Leftist: Corona’s Boon to the Smug Club
“In the Trump years, the sector of society we used to describe as liberal America became a giant finger-wagging machine,” laments Matt Taibbi in his latest newsletter. “The news media, academia, the Democratic Party, show-business celebrities and masses of blue-checked Twitter virtuosos became a kind of umbrella agreement society, united by loathing of Trump and fury toward anyone who dissented with their preoccupations.” The coronavirus crisis gave this “scolding utopia” an opportunity to move beyond “abstraction”: “Failure to take elite advice was no longer just a deplorable faux pas. Not heeding experts was now murder.” Think pieces range from cheering China’s control of the Internet over the “unwashed” to accusing governors who want to reopen their states of “human sacrifice.” Dangerously, “we’ve lost the ability to decouple scientific or policy discussions, or simple issues of fact, from a political argument.” Discussion of “the COVID-19 crisis has become the latest in a line of moral manias with Donald Trump in the middle.”
Culture critic: NYC Arts After Corona
At City Journal, Lawrence Perelman wonders: “As commerce resumes in the months ahead, how will dancers, actors and athletes perform in intimate concert halls and theater quarters and arenas?” After all, “the show must go on,” and as audiences tend to “make up the majority of people at any performance,” that means arenas and performing-arts institutions are going to have to figure out how to respond. “The now-standard ‘no-cellphones’ announcement, for example, could be accompanied by a new warning: ‘If you’re not feeling well, you shouldn’t be here.’ Carnegie Hall could replace its Ricola lozenge dispensers with masks and Purell.” But one thing is certain: “The performance arts can’t afford months of inactivity.”
Urban beat: The End of New York?
New York City, “the predominant urban center in North America,” faces “a looming existential crisis” thanks to the coronavirus, Joel Kotkin warns at Tablet. While all cities “pay a price for being both dense and cosmopolitan” during pandemics, the virus will hit New York’s economy and “social fabric” especially hard — because they were “already unraveling before the outbreak began.” In large part, that’s because of mayors like Michael Bloomberg and Bill de Blasio, whose policies “starkly divided” the city, hurting the middle class and accelerating homelessness. If the Big Apple “does not change direction” and focus on the middle class rather than the ruling “city employee unions, professional ideologues” and the “mega-rich,” Kotkin worries, it will dig itself into “a very deep hole” indeed.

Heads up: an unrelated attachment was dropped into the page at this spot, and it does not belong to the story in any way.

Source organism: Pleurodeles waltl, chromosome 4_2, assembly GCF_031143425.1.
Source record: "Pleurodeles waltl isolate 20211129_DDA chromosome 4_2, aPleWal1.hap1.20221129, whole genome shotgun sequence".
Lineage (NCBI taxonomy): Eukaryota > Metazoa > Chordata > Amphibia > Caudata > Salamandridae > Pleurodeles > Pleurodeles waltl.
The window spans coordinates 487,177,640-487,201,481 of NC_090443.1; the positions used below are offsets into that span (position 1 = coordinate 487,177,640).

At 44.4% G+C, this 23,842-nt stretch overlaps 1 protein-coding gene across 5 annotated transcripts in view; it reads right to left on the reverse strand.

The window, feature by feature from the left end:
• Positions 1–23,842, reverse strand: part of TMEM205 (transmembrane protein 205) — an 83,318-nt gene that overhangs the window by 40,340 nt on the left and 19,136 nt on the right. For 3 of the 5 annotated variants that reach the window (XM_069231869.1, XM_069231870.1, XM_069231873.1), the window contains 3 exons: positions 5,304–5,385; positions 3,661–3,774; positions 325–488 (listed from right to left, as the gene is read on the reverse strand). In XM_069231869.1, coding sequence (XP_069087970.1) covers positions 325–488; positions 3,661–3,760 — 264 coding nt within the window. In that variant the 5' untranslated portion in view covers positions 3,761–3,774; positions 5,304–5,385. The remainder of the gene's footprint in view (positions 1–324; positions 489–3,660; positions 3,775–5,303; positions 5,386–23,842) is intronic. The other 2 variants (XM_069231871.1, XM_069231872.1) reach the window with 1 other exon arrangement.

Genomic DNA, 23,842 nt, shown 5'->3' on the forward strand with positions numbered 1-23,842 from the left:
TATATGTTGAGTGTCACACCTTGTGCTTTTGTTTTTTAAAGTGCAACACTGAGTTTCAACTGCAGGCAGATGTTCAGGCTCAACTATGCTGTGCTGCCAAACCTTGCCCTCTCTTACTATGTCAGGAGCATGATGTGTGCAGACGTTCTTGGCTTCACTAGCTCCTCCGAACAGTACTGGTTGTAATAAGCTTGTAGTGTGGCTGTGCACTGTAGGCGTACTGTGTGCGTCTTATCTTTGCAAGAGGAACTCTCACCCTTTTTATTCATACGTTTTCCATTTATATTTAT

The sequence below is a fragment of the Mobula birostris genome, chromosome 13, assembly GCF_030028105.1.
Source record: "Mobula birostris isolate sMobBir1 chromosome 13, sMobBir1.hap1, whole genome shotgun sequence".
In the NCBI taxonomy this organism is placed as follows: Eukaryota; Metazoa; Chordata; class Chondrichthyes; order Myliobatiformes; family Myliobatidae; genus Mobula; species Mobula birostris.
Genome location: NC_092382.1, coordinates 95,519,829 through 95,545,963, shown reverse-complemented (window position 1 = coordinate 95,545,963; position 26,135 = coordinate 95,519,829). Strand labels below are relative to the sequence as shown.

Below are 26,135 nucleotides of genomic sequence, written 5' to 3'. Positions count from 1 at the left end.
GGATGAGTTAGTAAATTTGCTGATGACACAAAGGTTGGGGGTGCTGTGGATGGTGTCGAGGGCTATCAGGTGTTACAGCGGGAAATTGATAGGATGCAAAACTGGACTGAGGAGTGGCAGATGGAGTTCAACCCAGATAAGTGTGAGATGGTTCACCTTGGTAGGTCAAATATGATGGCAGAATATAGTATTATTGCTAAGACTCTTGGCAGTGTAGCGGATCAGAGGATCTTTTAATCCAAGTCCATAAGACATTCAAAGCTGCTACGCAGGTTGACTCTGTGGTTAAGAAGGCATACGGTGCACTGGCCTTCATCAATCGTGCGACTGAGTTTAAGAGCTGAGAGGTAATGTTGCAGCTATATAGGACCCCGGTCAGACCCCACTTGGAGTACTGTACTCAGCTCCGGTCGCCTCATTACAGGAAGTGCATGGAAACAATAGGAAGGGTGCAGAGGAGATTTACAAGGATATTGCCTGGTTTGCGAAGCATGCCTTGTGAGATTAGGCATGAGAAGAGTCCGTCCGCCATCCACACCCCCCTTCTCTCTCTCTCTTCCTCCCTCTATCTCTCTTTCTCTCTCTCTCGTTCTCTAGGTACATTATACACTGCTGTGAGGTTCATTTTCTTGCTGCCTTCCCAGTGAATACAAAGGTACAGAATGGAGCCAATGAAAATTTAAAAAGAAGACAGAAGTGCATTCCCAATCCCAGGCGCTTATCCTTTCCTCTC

Conservative: Of Accusers and Their Parents
Democrats and their media allies are doing all they can to sidestep, ignore, bury or outright debunk Tara Reade’s sexual-assault allegations against Joe Biden — “a far cry,” sighs The Federalist’s Mollie Hemingway, “from their shared attempt to destroy the life and reputation of Brett Kavanaugh during his confirmation hearings.” They insist the cases are different, and in one crucial sense, they are: Reade’s late mother “was upset enough about whatever happened with Biden to call into a national television show to discuss it” in 1993. Meanwhile, “Christine Blasey Ford’s family was conspicuously quiet during the Kavanaugh ordeal.” Indeed, her extended family had significant doubts about her allegations, and her father went so far as to privately express his support for Kavanaugh’s nomination.
Iconoclast: Enough Talk of ‘Her’ Truth
Sen. Kirsten Gillibrand recently invited Joe Biden accuser Tara Reade into a “space for all women to come forward to speak their truth” — prompting The Week’s Matthew Walther to ask: “What does it mean to suggest that Reade and other women who claim to have been sexually assaulted have a truth all their own, one to which something other than a definite article is prefixed?” Whatever Gillibrand’s intentions, such postmodern rhetoric doesn’t help alleged victims — rather, it places their claims “outside the boundaries of truth.”
— Compiled by The Post Editorial Board
Source: New York Post